Welcome back to the sixth edition of Classic Titans Games. For today’s edition, we travel back to 2002—or January 11th, 2003 in this case—For another memorable postseason victory from the Titans.
Before we get to that though, in case you missed the previous five editions, you can find them right below!
Classic Titans Games #1: Steve McNair vs. Tampa Bay’s Defense
Classic Titans Games #2: 2003 Wild Card Round at Baltimore
Classic Titans Games #3: Chris Johnson Vs. Maurice Jones-Drew
Classic Titans Games #4: 1999 AFC Championship Game at Jacksonville
Classic Titans Games #5: The Music City Miracle
With that out of the way, let’s get to today’s write up.
Back in 2002 the Titans were looking to improve on the disappointment from their 7-9 record the year prior, this time in a new division—the AFC South. Quite literally, the season turned South fast at the beginning.
With a 1-4 start things looked bleak for the team’s season, as the defense gave up 31.8 points per game. But the team rallied to win 10 of their last 11 games thanks to the defensive improvement; In that span the team only allowed 15 points per game.
With the stretch, not only did the Titans clinch the AFC South in its first season of existence, but also earned a first round bye, and they were set to face an old AFC Central foe: the Pittsburgh Steelers.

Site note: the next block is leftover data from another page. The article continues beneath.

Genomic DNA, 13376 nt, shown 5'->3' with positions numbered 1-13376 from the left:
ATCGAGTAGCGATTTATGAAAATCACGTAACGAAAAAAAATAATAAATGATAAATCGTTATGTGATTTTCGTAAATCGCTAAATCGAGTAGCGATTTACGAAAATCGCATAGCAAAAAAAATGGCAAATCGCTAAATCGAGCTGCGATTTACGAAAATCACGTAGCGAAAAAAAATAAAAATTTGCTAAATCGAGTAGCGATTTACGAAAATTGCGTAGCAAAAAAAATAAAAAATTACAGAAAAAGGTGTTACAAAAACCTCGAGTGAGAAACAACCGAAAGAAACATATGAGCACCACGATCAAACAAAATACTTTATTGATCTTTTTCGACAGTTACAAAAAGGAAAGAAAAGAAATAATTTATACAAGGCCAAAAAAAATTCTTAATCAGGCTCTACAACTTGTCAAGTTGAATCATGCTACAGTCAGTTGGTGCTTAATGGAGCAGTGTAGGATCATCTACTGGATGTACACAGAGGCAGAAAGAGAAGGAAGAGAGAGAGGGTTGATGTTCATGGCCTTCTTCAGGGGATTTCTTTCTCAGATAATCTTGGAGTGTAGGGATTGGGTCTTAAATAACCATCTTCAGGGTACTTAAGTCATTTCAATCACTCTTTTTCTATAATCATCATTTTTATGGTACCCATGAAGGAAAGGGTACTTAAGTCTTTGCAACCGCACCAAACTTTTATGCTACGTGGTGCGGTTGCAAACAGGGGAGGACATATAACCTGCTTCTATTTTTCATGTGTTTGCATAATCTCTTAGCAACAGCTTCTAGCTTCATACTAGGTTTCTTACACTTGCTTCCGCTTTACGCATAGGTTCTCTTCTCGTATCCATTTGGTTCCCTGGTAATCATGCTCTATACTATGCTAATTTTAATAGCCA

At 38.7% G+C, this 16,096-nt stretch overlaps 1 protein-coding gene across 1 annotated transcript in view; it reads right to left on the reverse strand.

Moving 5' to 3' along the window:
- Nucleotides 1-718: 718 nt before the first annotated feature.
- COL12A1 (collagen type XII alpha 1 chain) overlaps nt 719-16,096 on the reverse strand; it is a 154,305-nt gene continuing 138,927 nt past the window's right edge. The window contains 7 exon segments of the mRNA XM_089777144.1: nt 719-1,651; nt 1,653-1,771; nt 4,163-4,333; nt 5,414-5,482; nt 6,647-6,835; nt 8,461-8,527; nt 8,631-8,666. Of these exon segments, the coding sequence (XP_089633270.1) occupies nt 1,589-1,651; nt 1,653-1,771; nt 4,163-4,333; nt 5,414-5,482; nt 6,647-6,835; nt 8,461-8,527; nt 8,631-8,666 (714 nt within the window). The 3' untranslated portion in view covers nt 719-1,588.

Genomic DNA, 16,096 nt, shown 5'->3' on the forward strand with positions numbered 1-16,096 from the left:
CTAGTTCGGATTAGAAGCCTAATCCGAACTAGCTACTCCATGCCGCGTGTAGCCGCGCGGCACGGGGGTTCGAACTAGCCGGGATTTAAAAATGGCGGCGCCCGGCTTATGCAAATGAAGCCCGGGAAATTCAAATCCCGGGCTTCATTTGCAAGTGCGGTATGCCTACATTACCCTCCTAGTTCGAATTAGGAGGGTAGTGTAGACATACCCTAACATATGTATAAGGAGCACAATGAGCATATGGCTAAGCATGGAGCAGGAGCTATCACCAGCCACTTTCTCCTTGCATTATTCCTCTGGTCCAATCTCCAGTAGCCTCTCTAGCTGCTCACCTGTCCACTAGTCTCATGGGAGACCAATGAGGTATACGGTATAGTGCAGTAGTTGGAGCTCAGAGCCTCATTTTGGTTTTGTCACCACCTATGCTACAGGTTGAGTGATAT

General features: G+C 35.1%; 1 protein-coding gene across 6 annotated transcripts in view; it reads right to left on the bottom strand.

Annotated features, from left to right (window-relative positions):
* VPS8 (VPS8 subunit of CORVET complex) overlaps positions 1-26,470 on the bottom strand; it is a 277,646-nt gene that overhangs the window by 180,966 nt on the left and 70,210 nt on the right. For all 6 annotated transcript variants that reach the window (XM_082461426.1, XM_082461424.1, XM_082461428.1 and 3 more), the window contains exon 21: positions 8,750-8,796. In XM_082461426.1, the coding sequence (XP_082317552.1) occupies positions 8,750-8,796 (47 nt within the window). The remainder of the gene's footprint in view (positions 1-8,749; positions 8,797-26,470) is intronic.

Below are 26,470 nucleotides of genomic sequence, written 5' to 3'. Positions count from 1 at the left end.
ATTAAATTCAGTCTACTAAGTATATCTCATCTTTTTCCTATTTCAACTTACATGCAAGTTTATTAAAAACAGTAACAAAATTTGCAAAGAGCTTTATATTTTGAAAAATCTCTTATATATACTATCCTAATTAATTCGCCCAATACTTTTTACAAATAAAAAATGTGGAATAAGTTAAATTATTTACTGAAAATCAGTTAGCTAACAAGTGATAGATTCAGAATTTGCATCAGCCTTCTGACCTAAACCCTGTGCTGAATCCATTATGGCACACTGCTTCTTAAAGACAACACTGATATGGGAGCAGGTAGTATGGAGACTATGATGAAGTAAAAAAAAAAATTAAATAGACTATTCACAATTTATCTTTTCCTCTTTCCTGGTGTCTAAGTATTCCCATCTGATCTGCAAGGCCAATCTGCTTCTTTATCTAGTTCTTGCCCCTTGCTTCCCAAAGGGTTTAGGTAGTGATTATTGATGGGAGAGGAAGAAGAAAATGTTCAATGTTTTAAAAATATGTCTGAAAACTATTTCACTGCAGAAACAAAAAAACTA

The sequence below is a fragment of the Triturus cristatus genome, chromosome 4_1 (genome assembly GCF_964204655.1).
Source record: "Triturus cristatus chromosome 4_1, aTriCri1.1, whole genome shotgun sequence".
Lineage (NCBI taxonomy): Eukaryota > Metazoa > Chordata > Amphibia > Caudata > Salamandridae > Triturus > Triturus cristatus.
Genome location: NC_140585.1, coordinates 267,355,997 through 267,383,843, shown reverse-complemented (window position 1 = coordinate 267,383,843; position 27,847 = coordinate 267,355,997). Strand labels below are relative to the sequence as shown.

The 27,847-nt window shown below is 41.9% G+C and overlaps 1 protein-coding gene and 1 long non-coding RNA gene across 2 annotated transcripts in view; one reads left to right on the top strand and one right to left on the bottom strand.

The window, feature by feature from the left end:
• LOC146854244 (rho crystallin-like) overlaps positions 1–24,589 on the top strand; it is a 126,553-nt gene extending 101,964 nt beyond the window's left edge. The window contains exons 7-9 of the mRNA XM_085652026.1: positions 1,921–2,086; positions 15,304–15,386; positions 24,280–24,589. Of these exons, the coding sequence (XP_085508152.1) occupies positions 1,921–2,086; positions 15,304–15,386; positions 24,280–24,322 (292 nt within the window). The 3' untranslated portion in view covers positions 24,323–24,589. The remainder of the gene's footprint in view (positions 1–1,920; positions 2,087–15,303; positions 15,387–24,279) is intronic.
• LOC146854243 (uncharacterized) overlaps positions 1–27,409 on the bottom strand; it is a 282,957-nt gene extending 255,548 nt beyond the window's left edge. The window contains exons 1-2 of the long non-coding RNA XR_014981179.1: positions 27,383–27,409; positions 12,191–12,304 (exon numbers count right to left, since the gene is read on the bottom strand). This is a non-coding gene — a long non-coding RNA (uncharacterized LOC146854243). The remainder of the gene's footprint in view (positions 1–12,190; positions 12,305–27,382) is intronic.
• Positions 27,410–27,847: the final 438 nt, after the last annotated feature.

The Steelers clinched the newly formed AFC North at 10-5-1, using a late comeback to rally against the Browns 36-33 in the Wild Card Round in what was Cleveland’s last playoff appearance to date. This was set to be an intense, back and forth game, and was it ever?
We’ve got a lot to look back on, so let’s get to it.
The Titans defense got started right away, as corner Samari Rolle picked off Steelers quarterback Tommy Maddox on the game’s second play from scrimmage. The offense was quick to capitalize, with the run game taking over most of the proceeding drive...
...and on 3rd and 7, McNair took it to the house by himself with an 8-yard touchdown run to give the Titans an early 7-0 lead.
As with their previous drive, the Titans defense forced a punt, and while the Titans’ second drive was longer, the result was the same as the first.
The Titans converted four third downs into first downs on this drive alone, including three from McNair. A key play was this 19-yard pass from #9 to receiver Drew Bennett on a 3rd and 16.
Eddie George converted a third down himself, also turning that very play into a 1-yard touchdown run. Suddenly the Titans had a 14-0 lead heading into the second quarter over their former divisional rivals.
But the Steelers would rally from there. Their defense forced three turnovers by the time the Titans’ first second half drive began, and Pittsburgh scored 20 unanswered points to take a 20-14 lead.
Fortunately, however, the Titans offense came back to life.
McNair and tight end Frank Wycheck came up huge on the following drive, including a 39-yard bomb (that featured a vintage McNair play extension) and a 7-yard touchdown connection to reclaim a Titans lead at 21-20.
The defense held the Steelers in check on the next drive, and once again the Titans offense responded with their second straight touchdown drive.
McNair connected with Wycheck for another big gain, and the drive culminated with a 2-yard touchdown pass to tight end Erron Kinney off of play action, extending the Titans lead to 28-20 with under five minutes to go in the third quarter.